The cue for this latest account of his vision was the combination of the banks' downfall and Obama's advent. "Greed is out, empathy is in," he declares. It remains to be seen whether we have entered a new age of empathy or have just passed through the Obama moment. Today's Tea Party is a less kindly affair than those chimps in the zoo used to have. The prospect of a new epoch that "stresses co-operation" and puts the "emphasis on what unites a society" has provoked an opposite and possibly more than equal reaction.
Obama himself has spoken of an "empathy deficit". One of our society's most pervasive psychological beliefs is that this deficit is concentrated among males of our species; and one of its most pervasive psychological suspicions is that the shortcoming is innate. Glowing images are compelling, and popular accounts of cognitive neuroscience have seized upon brain-scanning experiments to proclaim, with liberal use of mysterious anatomical Latin, that male and female brains are differently "hard-wired".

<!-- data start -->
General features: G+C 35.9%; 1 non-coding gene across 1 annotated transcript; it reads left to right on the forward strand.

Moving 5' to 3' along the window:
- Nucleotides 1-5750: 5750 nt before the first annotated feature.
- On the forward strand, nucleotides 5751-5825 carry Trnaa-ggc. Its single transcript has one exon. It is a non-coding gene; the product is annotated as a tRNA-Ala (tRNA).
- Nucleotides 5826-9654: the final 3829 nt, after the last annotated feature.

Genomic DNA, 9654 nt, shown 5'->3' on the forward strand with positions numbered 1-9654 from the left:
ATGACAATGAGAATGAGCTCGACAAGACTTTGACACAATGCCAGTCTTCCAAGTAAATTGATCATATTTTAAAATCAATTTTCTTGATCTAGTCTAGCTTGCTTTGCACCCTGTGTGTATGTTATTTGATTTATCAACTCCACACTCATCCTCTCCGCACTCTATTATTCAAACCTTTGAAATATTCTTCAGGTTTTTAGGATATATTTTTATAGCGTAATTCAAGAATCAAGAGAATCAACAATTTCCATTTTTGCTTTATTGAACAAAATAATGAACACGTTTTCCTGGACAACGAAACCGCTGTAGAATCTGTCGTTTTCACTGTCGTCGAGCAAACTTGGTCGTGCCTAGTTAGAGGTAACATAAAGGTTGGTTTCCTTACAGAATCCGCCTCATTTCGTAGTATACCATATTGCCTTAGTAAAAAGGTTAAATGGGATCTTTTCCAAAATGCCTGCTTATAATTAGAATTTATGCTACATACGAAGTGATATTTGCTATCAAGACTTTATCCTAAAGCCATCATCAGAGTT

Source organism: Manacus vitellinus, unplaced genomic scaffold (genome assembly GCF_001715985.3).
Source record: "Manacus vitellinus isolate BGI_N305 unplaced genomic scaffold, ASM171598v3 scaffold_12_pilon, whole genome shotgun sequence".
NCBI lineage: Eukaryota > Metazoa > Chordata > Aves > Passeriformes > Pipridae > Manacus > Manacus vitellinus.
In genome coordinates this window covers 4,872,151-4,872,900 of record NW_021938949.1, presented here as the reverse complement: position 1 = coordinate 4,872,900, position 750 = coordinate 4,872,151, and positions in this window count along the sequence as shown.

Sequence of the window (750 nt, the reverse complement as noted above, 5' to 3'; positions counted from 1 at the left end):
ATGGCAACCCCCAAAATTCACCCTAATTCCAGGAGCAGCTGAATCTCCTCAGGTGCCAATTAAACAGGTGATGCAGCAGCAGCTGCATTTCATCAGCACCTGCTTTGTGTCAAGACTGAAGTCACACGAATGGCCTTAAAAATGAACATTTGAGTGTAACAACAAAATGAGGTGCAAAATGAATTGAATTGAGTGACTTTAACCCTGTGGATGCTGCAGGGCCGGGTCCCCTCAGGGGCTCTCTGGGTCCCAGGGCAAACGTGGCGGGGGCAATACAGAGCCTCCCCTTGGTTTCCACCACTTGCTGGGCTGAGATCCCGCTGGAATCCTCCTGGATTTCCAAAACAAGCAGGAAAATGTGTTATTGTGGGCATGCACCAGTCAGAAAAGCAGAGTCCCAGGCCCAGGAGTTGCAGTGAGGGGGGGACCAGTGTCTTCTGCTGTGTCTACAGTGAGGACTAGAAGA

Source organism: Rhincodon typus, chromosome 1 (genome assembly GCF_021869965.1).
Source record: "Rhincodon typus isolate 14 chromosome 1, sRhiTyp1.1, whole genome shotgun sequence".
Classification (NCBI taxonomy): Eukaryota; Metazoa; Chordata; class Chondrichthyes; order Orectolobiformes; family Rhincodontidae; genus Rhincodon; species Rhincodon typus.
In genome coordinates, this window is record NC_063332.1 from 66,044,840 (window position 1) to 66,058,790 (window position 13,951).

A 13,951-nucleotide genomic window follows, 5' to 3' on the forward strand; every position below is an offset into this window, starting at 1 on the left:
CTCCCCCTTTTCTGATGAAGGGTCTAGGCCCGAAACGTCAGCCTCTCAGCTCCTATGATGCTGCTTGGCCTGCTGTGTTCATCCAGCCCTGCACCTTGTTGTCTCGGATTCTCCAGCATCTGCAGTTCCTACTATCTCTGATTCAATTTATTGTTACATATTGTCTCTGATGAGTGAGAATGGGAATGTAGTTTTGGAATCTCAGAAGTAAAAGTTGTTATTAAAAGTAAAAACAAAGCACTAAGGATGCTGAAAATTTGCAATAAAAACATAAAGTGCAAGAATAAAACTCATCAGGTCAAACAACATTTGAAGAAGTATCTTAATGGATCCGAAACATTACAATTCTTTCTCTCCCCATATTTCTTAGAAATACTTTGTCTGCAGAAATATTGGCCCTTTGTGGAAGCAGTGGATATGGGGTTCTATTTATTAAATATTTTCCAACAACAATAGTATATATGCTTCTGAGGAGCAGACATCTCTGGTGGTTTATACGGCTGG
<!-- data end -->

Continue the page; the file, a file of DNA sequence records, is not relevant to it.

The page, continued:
Even neuroscientists themselves risk being mesmerised by the glowing lights – and this is where the dead salmon comes in. The scientists who conducted the deadpan exercise, which Cordelia Fine includes among many colourful studies she dissects in Delusions of Gender: the real science behind sex differences (Icon, £14.99), did it to remind their colleagues of the need to correct scans for false positive signals. By omitting to do so, they detected hints of empathy in a dead fish.
It was an apt choice of subject in a field littered with red herrings. Claims about differences between the brains of men and women – such as that the hemispheres of women's brains are more richly connected than men's, or that women's brains divide the processing of language more evenly between the hemispheres – have not stood up well to scrutiny. For Fine, a psychologist, the persistence of claims about sex differences in the brain despite the weakness of their empirical support is "neurosexism": the same old prejudice that prompted a neurologist in 1915 to remark that women's brains were not well organised for "political initiative".